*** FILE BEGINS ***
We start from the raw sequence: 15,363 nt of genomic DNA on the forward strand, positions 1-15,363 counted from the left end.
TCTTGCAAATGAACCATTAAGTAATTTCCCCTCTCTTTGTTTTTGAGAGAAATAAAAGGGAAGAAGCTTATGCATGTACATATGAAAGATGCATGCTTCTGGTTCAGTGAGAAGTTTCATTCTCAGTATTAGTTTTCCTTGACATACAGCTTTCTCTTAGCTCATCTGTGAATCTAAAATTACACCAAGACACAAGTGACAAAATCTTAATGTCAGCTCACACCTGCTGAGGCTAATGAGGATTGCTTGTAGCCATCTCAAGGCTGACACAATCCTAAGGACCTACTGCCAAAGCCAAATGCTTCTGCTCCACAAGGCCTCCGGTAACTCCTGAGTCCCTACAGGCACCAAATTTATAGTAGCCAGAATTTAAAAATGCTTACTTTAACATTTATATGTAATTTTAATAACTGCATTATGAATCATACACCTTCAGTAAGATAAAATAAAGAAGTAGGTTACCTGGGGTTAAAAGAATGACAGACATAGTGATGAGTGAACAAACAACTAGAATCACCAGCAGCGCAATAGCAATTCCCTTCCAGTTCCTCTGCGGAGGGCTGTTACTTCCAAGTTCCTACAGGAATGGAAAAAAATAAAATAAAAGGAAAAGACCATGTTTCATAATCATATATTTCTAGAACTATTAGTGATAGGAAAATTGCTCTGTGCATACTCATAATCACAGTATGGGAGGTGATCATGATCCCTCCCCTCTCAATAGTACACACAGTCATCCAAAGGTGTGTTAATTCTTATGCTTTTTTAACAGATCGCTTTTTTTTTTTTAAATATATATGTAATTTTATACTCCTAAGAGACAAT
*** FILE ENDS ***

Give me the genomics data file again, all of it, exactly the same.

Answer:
We start from the raw sequence: 15,363 nt of genomic DNA on the forward strand, positions 1-15,363 counted from the left end.
TCTTGCAAATGAACCATTAAGTAATTTCCCCTCTCTTTGTTTTTGAGAGAAATAAAAGGGAAGAAGCTTATGCATGTACATATGAAAGATGCATGCTTCTGGTTCAGTGAGAAGTTTCATTCTCAGTATTAGTTTTCCTTGACATACAGCTTTCTCTTAGCTCATCTGTGAATCTAAAATTACACCAAGACACAAGTGACAAAATCTTAATGTCAGCTCACACCTGCTGAGGCTAATGAGGATTGCTTGTAGCCATCTCAAGGCTGACACAATCCTAAGGACCTACTGCCAAAGCCAAATGCTTCTGCTCCACAAGGCCTCCGGTAACTCCTGAGTCCCTACAGGCACCAAATTTATAGTAGCCAGAATTTAAAAATGCTTACTTTAACATTTATATGTAATTTTAATAACTGCATTATGAATCATACACCTTCAGTAAGATAAAATAAAGAAGTAGGTTACCTGGGGTTAAAAGAATGACAGACATAGTGATGAGTGAACAAACAACTAGAATCACCAGCAGCGCAATAGCAATTCCCTTCCAGTTCCTCTGCGGAGGGCTGTTACTTCCAAGTTCCTACAGGAATGGAAAAAAATAAAATAAAAGGAAAAGACCATGTTTCATAATCATATATTTCTAGAACTATTAGTGATAGGAAAATTGCTCTGTGCATACTCATAATCACAGTATGGGAGGTGATCATGATCCCTCCCCTCTCAATAGTACACACAGTCATCCAAAGGTGTGTTAATTCTTATGCTTTTTTAACAGATCGCTTTTTTTTTTTTAAATATATATGTAATTTTATACTCCTAAGAGACAAT